In Los Angeles, historic land use policies that emphasized low-density housing and did not prioritize public park spaces have led to significant inequities of park access across race, ethnicity, and income. A fund designed to improve access to public parks could exacerbate this problem unless it considers proposals for nontraditional public spaces such as schoolyards and vacant lots, because there is very little available park space in the most underserved neighborhoods.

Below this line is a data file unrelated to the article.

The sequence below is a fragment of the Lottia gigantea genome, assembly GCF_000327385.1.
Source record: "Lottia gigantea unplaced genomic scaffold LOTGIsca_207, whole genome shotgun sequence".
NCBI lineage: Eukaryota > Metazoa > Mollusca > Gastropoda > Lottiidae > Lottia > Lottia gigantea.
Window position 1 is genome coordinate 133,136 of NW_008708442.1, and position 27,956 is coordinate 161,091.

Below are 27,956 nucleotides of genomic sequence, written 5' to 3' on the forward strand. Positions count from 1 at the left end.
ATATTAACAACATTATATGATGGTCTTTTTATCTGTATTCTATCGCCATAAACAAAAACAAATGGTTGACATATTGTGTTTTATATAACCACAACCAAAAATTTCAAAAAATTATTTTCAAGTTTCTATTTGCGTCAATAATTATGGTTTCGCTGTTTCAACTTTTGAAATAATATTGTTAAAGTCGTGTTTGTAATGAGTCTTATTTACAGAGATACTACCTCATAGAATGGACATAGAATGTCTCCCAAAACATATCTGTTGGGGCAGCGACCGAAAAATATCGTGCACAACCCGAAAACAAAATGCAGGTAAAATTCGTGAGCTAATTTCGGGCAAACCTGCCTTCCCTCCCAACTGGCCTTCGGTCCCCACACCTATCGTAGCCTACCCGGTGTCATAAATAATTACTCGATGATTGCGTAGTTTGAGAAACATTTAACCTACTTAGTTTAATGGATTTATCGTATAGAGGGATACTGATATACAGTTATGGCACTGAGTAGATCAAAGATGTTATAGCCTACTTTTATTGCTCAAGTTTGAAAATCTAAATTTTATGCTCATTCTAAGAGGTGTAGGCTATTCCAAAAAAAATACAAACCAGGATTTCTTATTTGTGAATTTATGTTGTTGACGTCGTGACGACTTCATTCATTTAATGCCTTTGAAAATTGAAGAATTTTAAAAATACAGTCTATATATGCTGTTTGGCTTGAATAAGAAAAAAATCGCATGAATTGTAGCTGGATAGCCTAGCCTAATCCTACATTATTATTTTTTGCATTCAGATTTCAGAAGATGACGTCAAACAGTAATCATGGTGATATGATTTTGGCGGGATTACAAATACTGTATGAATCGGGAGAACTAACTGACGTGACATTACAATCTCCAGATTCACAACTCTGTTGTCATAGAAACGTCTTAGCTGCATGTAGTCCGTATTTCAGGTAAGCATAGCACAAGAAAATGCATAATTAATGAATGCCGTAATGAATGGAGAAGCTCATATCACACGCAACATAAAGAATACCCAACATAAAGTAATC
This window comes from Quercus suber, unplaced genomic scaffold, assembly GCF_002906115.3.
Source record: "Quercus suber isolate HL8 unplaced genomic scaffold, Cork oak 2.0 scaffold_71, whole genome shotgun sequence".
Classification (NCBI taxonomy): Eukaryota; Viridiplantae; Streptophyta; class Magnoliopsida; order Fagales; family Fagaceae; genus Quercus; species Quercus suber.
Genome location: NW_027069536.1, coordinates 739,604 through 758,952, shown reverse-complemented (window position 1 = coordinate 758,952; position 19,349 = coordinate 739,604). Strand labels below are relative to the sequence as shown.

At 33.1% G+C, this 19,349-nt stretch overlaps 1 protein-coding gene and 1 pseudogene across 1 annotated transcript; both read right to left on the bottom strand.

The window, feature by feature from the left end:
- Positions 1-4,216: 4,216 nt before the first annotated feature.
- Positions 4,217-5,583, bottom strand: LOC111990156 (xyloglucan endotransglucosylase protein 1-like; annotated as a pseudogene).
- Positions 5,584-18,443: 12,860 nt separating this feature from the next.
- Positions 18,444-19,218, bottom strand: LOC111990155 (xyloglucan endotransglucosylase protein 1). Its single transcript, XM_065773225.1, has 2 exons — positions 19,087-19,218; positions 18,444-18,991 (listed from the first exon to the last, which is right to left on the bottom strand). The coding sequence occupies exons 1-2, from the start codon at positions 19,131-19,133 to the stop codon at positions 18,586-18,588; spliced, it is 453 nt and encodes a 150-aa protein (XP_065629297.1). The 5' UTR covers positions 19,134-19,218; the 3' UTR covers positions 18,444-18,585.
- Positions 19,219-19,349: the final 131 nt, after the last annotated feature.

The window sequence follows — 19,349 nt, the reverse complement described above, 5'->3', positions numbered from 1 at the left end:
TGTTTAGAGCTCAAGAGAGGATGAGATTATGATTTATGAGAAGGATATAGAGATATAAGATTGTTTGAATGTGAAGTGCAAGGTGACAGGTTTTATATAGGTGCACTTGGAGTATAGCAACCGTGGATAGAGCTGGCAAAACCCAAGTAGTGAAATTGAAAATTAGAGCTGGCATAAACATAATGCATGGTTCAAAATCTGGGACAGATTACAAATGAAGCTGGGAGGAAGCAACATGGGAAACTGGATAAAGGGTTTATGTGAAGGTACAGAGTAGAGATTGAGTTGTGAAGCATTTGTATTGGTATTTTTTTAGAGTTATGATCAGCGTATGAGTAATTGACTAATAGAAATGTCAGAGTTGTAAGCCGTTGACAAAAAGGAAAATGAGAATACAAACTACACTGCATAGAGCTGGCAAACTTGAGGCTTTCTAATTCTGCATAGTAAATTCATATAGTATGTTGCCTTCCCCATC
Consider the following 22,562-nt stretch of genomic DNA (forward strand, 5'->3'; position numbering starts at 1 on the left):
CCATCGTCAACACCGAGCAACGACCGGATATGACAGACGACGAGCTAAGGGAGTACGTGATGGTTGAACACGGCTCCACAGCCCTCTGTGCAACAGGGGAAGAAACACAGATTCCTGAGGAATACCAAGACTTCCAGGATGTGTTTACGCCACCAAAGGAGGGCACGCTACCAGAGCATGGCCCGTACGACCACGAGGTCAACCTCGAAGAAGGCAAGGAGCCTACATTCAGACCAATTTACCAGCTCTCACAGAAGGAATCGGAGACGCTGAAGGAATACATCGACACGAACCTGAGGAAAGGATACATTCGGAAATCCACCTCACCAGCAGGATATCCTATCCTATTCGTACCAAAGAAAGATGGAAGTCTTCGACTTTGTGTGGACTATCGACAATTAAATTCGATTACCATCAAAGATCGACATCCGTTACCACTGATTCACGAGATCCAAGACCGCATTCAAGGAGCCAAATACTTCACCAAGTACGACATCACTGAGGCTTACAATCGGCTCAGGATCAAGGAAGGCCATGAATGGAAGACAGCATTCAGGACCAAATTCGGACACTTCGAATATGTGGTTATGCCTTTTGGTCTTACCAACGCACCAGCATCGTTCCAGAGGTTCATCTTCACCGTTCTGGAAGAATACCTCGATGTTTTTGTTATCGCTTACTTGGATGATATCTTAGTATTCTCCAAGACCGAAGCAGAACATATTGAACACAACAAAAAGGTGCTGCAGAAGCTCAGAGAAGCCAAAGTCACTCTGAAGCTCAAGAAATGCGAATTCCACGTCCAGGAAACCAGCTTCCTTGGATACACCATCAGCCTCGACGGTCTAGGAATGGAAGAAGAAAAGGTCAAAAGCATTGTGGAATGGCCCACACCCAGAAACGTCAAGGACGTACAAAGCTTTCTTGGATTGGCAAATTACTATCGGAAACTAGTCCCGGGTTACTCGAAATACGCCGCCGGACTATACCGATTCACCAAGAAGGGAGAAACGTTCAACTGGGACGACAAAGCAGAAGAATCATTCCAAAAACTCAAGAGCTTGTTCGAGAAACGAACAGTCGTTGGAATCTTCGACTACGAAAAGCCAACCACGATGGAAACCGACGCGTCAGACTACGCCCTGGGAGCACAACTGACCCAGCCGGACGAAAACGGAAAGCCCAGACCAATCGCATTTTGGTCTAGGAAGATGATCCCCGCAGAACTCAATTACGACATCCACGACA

Wolch, J., Wilson, J.P. and Fehrenbach, J., 2005. Parks and park funding in Los Angeles: An equity-mapping analysis. Urban Geography 26(1): 4-35.